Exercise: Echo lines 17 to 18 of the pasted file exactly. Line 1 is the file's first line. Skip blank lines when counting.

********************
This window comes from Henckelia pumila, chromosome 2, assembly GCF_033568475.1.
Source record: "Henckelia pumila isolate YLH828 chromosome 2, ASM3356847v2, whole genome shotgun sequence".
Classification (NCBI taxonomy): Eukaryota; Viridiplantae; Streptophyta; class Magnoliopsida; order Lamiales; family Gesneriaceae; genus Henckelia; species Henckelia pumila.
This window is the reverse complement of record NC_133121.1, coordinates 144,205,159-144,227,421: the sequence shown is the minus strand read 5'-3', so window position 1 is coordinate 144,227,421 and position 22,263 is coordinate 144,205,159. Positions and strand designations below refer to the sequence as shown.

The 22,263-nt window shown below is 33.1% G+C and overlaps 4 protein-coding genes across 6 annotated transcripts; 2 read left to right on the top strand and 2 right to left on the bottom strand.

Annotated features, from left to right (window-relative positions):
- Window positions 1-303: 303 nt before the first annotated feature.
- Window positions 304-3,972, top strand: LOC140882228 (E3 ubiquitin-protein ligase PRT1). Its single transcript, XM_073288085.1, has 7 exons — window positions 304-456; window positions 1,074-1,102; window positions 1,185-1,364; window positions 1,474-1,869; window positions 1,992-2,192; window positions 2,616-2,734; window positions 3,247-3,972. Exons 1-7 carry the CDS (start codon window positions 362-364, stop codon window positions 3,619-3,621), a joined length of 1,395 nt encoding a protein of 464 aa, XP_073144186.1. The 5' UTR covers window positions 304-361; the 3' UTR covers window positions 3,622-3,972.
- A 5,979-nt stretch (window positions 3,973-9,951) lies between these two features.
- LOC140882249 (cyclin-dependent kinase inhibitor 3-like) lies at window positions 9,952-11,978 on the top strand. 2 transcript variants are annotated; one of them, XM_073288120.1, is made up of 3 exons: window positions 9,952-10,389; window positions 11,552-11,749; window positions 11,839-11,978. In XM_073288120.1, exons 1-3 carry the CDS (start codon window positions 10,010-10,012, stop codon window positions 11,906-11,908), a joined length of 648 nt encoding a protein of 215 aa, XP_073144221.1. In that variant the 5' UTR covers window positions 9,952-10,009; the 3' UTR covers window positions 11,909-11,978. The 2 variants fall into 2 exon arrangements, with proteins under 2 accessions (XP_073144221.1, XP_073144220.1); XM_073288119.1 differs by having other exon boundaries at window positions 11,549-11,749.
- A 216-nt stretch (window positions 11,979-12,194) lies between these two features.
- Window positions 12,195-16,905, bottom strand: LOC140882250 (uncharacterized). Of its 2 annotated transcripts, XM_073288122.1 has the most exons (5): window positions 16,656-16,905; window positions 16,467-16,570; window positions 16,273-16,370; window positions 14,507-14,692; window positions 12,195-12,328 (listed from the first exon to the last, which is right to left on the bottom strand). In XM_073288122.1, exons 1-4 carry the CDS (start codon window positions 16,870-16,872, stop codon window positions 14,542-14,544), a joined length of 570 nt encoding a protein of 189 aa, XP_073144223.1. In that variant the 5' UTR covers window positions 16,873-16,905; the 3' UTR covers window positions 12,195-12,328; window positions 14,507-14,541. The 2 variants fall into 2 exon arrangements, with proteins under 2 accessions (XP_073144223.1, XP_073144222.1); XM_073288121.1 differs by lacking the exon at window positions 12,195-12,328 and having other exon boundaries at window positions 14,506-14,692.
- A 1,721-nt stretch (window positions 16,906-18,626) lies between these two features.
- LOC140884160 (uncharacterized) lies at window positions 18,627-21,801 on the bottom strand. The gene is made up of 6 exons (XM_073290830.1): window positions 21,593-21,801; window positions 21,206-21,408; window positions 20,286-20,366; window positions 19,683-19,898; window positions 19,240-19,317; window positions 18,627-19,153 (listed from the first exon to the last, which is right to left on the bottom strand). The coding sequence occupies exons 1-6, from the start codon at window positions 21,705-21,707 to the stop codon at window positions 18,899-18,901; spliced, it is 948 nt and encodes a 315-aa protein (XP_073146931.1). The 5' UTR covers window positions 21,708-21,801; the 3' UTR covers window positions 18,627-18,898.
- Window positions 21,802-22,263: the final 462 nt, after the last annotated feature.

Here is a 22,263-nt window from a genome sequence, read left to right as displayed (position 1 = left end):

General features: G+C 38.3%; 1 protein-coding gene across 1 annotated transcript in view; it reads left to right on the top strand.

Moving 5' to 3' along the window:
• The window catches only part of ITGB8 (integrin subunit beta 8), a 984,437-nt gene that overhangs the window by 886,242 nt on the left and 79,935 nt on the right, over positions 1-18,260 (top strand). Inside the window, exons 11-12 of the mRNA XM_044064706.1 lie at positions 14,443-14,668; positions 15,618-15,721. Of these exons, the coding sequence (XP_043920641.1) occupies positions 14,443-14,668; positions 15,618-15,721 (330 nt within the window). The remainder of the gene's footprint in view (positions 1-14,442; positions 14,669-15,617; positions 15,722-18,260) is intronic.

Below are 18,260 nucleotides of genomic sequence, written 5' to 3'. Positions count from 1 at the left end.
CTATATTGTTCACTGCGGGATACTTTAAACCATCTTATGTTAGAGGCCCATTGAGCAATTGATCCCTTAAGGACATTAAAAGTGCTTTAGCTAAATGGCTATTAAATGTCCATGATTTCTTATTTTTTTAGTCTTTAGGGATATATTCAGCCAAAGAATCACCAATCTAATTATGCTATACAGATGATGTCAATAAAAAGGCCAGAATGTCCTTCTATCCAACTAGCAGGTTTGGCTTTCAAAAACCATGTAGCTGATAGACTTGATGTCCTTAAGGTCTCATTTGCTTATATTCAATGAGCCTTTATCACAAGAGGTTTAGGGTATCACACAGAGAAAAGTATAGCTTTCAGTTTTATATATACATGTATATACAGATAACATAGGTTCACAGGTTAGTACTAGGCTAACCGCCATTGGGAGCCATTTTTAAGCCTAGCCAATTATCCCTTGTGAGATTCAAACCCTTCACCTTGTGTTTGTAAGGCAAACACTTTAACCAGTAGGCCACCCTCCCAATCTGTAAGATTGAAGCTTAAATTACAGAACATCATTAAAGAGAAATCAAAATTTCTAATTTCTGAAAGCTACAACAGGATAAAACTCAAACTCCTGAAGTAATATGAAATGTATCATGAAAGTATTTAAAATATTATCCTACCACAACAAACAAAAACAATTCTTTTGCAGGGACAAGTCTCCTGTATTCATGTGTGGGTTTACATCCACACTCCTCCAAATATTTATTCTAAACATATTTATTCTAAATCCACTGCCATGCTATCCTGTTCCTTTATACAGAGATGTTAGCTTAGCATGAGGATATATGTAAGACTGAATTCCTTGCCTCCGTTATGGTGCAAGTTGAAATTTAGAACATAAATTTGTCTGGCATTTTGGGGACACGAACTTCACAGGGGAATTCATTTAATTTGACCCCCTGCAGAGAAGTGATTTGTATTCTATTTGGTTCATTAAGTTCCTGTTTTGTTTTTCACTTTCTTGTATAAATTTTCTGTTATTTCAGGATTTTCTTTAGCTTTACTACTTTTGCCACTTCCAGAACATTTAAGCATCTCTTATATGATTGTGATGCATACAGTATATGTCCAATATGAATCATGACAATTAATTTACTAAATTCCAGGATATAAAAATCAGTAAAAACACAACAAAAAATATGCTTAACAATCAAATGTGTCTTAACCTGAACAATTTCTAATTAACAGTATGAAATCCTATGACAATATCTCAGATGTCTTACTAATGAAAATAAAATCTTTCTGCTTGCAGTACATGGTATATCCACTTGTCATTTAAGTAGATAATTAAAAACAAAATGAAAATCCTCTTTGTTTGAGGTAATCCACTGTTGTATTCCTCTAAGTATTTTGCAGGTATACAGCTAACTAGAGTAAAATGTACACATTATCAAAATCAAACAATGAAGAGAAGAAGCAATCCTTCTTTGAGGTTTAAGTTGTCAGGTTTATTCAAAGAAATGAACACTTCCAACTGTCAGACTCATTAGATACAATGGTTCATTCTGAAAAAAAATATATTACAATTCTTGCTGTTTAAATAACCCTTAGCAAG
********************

General features: G+C 38.3%; 1 protein-coding gene across 1 annotated transcript in view; it reads left to right on the top strand.

Moving 5' to 3' along the window: